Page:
3. In addition to being a simple form of modulation, Morse is also very good at moving data through low SNR (signal to noise ratio) conditions. It's much easier to discern whether or not there is a C.W. tone present than to try to understand spoken language. Note: There are other digital modes which add FEC (forward error correction) and these are actually even more robust than Morse; but you can't do them without additional equipment. Morse communication can be accomplished without a computer.

Re:Clarification .. (1)

AKnightCowboy (608632) | more than 11 years ago | (#6887662)

- Why was morse code originally required for amatuer radio operators?

- What advantages does morse code have, vs other forms of radio communication?

I dislike the morse code requirement, but I think both of these can be summed up in that even under the worst communications conditions you can almost always transmit and receive morse code. A noisy signal that would be uncopyable for voice communications would be sufficient to hear morse code. One of the main reasons for amateur radio to exist has been and still is for emergency communications in a disaster. Actually, the more I think about it, the more I guess I've nullified my own argument. Maybe morse code should stay.

- How often is morse code used today?

Don't know. I've never used it on any of the UHF or VHF bands. The only time I ever hear it is a repeater singing off it's station call sign in morse code.

Re:Clarification .. (1)

evilviper (135110) | more than 11 years ago | (#6887668)

Three questions for all you hams:

I'm not a ham, but your questions are incredibly simple.

- Why was morse code originally required for amatuer radio operators?

Maybe because morse was the first form of communication... Before voice, before packet, there was morse. Absolutely any equipment can send a morse signal, and somebody has to be able to understand it, don't they?

- How often is morse code used today?

I will leave that for the actual hams.

- What advantages does morse code have, vs other forms of radio communication?

It's very very simple. You can just about wrap wires around a stick and make a radio that can do morse-code. It's the equivalent of "pulse-dialing" telephones, in that it is incredibly simple, and anything can handle it.

Also, a morse signal is much stronger. When you are out in the middle of nowhere, and your radio's battery is dying, (or you are just too far away) and your signal is too weak for anyone to hear voice, morse will come-in loud and clear.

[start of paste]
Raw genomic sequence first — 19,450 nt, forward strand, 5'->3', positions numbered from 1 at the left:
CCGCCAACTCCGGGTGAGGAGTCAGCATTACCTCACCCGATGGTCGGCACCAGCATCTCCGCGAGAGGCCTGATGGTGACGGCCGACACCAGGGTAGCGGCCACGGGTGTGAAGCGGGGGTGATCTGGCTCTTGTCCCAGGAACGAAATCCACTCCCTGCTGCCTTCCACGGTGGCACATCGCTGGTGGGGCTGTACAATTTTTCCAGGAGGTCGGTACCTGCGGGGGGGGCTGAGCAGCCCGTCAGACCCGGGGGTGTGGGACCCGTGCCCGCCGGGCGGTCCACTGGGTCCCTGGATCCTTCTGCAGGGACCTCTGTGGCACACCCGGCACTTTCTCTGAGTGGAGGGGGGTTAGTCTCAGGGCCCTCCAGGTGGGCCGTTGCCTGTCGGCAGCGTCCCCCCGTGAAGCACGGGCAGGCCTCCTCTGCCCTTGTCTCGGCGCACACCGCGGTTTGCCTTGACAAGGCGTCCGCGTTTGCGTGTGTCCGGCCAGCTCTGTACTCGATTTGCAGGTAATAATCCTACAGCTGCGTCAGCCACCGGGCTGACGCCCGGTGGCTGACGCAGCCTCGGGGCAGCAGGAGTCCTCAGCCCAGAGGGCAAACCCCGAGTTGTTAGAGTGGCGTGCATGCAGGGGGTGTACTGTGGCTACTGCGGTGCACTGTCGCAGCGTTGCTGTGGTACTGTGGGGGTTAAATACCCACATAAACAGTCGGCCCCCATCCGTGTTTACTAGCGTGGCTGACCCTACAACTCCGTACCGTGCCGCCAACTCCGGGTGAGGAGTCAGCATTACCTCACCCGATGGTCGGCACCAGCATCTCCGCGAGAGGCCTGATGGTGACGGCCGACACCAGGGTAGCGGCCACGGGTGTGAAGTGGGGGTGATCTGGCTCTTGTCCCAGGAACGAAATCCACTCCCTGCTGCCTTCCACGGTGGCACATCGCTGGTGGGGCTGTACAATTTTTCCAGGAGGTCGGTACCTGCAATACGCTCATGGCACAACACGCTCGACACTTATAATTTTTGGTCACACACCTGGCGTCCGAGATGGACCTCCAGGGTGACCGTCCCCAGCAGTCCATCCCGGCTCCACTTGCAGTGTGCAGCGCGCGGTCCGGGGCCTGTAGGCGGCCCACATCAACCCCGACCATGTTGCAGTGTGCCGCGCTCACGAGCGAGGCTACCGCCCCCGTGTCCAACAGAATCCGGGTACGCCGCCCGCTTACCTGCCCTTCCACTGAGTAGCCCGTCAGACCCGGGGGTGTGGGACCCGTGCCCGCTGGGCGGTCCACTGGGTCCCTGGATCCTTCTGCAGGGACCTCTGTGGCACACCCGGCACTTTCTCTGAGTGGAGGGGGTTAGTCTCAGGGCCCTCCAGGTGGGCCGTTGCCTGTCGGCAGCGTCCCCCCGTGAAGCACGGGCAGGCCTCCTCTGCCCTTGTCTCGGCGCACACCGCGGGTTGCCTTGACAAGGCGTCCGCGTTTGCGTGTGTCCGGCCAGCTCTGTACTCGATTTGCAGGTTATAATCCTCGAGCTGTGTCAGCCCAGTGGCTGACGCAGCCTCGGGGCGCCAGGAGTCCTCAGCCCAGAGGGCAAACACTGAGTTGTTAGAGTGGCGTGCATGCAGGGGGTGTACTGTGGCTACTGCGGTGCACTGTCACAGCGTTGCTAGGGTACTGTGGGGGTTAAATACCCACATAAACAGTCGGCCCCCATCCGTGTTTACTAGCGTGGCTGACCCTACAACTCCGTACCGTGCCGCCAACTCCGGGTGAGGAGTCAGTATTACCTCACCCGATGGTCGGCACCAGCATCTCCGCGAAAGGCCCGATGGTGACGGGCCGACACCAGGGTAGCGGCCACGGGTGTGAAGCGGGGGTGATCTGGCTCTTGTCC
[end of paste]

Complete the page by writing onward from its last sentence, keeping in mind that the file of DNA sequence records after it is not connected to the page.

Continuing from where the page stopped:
Re:Clarification .. (1)

aongus (22221) | more than 11 years ago | (#6887731)

I am an extra-class ham (the highest license class) and I strongly support keeping the morse code requirement, primarily as a low, but viable, entry barrier. FYI, I learned morse code and passed the 5wpm requirement in two weeks, and I was working a 60-hour per week job at the time. It is not difficult! It just takes some practice and desire.

To answer your questions:

1. Morse code was required originally because that was the only mode available at the time. This was prior to about 1925, during the days of spark gap transmitters (think Tesla coil). Voice, in any mode, just wasn't possible.

2. Morse code isn't used as much today as it has been in the past. But it is still popular. Unfortunately, the only radio service still using it is the amateur service, afaik.

3. As other posters have stated, it will get through, especially with minimal equipment, when nothing else can. I have copied morse code successfully when I wouldn't even have been able to tell that there was a signal present with any other mode.

dashdot dash dash dash (0, Redundant)

jdc180 (125863) | more than 11 years ago | (#6887500)

DashDash Dash dot dot dotdot Dash dot Dash Dash Dash dot DashDashdot dot dot dot dot Dash Dash dot Dash Dash dot dot dot Dash dot dot dot Dash dot dotdotdot Dash dot dot Dash Dash Dash dotDashDash dotdot Dash dot dot dot dotdot Dash dot Dash dot dot dot Dash dot dot Dash Dash Dash dot Dash Dash dot dot dot dot Dash Dash dot dotDash dot Dash dot dotDash dot dot Dash Dashdot Dash dot Dash Dash Dash dot Dash Dash

Beep beep beep (-1, Troll)

bogie (31020) | more than 11 years ago | (#6887501)

.---. .-----....

--.. ...----

The last two remaining amateur Morese Code fans go wild!

Standard SCO joke.. (2, Funny)

adeyadey (678765) | more than 11 years ago | (#6887503)

As the inventor and patent holder for Morse (TM) every ham operator must pay a $299 licence fee to.. etc..